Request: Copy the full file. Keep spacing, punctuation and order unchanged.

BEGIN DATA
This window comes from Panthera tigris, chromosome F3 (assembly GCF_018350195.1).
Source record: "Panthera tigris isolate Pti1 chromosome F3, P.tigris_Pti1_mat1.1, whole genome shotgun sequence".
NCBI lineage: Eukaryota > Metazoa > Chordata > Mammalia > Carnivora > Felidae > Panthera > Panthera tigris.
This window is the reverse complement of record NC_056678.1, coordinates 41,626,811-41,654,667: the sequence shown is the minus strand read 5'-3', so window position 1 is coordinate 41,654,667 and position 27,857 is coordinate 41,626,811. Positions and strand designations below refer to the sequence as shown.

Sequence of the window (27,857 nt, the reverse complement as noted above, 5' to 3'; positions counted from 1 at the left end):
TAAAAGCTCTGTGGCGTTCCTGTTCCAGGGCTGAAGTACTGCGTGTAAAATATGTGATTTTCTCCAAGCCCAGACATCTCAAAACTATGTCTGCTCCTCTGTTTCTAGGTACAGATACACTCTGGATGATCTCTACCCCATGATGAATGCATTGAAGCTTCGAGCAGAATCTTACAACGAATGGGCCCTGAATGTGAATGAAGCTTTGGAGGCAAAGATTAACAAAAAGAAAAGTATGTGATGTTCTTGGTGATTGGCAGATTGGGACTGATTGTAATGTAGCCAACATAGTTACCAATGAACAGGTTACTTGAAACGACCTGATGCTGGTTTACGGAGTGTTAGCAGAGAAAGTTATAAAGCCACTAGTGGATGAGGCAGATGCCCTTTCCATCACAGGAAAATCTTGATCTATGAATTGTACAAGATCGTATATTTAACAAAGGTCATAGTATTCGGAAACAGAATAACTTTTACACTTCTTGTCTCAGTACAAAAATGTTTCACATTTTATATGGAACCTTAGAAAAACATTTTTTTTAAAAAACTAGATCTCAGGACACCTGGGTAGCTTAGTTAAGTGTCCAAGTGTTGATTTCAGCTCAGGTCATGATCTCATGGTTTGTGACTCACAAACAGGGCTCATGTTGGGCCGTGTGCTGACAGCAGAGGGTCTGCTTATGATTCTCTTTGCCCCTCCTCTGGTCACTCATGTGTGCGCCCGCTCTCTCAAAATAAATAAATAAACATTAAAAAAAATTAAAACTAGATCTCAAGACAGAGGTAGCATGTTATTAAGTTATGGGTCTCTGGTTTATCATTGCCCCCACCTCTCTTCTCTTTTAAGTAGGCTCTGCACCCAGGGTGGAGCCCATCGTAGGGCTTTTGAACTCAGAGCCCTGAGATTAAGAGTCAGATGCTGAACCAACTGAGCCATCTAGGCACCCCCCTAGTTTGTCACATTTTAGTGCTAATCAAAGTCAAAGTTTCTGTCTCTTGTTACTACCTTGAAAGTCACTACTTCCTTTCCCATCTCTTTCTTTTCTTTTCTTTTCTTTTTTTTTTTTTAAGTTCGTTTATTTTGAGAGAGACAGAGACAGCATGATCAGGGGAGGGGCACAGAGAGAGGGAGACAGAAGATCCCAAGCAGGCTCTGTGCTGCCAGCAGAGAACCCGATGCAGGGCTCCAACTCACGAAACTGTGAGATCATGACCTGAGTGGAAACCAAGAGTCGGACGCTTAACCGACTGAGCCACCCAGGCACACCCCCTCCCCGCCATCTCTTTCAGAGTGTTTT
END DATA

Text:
This window comes from Panthera tigris, chromosome F3 (assembly GCF_018350195.1).
Source record: "Panthera tigris isolate Pti1 chromosome F3, P.tigris_Pti1_mat1.1, whole genome shotgun sequence".
NCBI lineage: Eukaryota > Metazoa > Chordata > Mammalia > Carnivora > Felidae > Panthera > Panthera tigris.
This window is the reverse complement of record NC_056678.1, coordinates 41,626,811-41,654,667: the sequence shown is the minus strand read 5'-3', so window position 1 is coordinate 41,654,667 and position 27,857 is coordinate 41,626,811. Positions and strand designations below refer to the sequence as shown.

Sequence of the window (27,857 nt, the reverse complement as noted above, 5' to 3'; positions counted from 1 at the left end):
TAAAAGCTCTGTGGCGTTCCTGTTCCAGGGCTGAAGTACTGCGTGTAAAATATGTGATTTTCTCCAAGCCCAGACATCTCAAAACTATGTCTGCTCCTCTGTTTCTAGGTACAGATACACTCTGGATGATCTCTACCCCATGATGAATGCATTGAAGCTTCGAGCAGAATCTTACAACGAATGGGCCCTGAATGTGAATGAAGCTTTGGAGGCAAAGATTAACAAAAAGAAAAGTATGTGATGTTCTTGGTGATTGGCAGATTGGGACTGATTGTAATGTAGCCAACATAGTTACCAATGAACAGGTTACTTGAAACGACCTGATGCTGGTTTACGGAGTGTTAGCAGAGAAAGTTATAAAGCCACTAGTGGATGAGGCAGATGCCCTTTCCATCACAGGAAAATCTTGATCTATGAATTGTACAAGATCGTATATTTAACAAAGGTCATAGTATTCGGAAACAGAATAACTTTTACACTTCTTGTCTCAGTACAAAAATGTTTCACATTTTATATGGAACCTTAGAAAAACATTTTTTTTAAAAAACTAGATCTCAGGACACCTGGGTAGCTTAGTTAAGTGTCCAAGTGTTGATTTCAGCTCAGGTCATGATCTCATGGTTTGTGACTCACAAACAGGGCTCATGTTGGGCCGTGTGCTGACAGCAGAGGGTCTGCTTATGATTCTCTTTGCCCCTCCTCTGGTCACTCATGTGTGCGCCCGCTCTCTCAAAATAAATAAATAAACATTAAAAAAAATTAAAACTAGATCTCAAGACAGAGGTAGCATGTTATTAAGTTATGGGTCTCTGGTTTATCATTGCCCCCACCTCTCTTCTCTTTTAAGTAGGCTCTGCACCCAGGGTGGAGCCCATCGTAGGGCTTTTGAACTCAGAGCCCTGAGATTAAGAGTCAGATGCTGAACCAACTGAGCCATCTAGGCACCCCCCTAGTTTGTCACATTTTAGTGCTAATCAAAGTCAAAGTTTCTGTCTCTTGTTACTACCTTGAAAGTCACTACTTCCTTTCCCATCTCTTTCTTTTCTTTTCTTTTCTTTTTTTTTTTTTAAGTTCGTTTATTTTGAGAGAGACAGAGACAGCATGATCAGGGGAGGGGCACAGAGAGAGGGAGACAGAAGATCCCAAGCAGGCTCTGTGCTGCCAGCAGAGAACCCGATGCAGGGCTCCAACTCACGAAACTGTGAGATCATGACCTGAGTGGAAACCAAGAGTCGGACGCTTAACCGACTGAGCCACCCAGGCACACCCCCTCCCCGCCATCTCTTTCAGAGTGTTTT